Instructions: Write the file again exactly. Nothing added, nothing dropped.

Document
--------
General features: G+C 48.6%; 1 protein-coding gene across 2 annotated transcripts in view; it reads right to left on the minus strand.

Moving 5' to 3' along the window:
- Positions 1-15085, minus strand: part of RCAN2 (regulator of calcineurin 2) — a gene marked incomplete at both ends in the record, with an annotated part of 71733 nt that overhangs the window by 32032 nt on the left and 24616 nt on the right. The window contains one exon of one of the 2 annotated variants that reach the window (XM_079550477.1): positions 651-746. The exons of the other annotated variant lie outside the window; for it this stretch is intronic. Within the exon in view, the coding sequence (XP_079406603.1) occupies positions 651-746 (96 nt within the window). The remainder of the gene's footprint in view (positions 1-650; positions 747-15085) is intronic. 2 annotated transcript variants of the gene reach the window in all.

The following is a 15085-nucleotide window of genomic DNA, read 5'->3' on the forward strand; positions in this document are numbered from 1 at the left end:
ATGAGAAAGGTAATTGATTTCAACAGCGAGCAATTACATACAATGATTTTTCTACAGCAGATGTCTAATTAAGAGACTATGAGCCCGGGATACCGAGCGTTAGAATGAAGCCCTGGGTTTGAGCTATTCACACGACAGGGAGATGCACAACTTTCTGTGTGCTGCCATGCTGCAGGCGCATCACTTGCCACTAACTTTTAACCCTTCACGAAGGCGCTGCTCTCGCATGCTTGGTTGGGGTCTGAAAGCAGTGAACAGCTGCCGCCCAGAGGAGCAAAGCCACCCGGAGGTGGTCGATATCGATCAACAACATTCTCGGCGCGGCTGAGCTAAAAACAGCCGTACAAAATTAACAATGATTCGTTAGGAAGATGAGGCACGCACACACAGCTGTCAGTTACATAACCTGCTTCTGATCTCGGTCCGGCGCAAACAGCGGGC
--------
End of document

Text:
General features: G+C 48.6%; 1 protein-coding gene across 2 annotated transcripts in view; it reads right to left on the minus strand.

Moving 5' to 3' along the window:
- Positions 1-15085, minus strand: part of RCAN2 (regulator of calcineurin 2) — a gene marked incomplete at both ends in the record, with an annotated part of 71733 nt that overhangs the window by 32032 nt on the left and 24616 nt on the right. The window contains one exon of one of the 2 annotated variants that reach the window (XM_079550477.1): positions 651-746. The exons of the other annotated variant lie outside the window; for it this stretch is intronic. Within the exon in view, the coding sequence (XP_079406603.1) occupies positions 651-746 (96 nt within the window). The remainder of the gene's footprint in view (positions 1-650; positions 747-15085) is intronic. 2 annotated transcript variants of the gene reach the window in all.

The following is a 15085-nucleotide window of genomic DNA, read 5'->3' on the forward strand; positions in this document are numbered from 1 at the left end:
ATGAGAAAGGTAATTGATTTCAACAGCGAGCAATTACATACAATGATTTTTCTACAGCAGATGTCTAATTAAGAGACTATGAGCCCGGGATACCGAGCGTTAGAATGAAGCCCTGGGTTTGAGCTATTCACACGACAGGGAGATGCACAACTTTCTGTGTGCTGCCATGCTGCAGGCGCATCACTTGCCACTAACTTTTAACCCTTCACGAAGGCGCTGCTCTCGCATGCTTGGTTGGGGTCTGAAAGCAGTGAACAGCTGCCGCCCAGAGGAGCAAAGCCACCCGGAGGTGGTCGATATCGATCAACAACATTCTCGGCGCGGCTGAGCTAAAAACAGCCGTACAAAATTAACAATGATTCGTTAGGAAGATGAGGCACGCACACACAGCTGTCAGTTACATAACCTGCTTCTGATCTCGGTCCGGCGCAAACAGCGGGC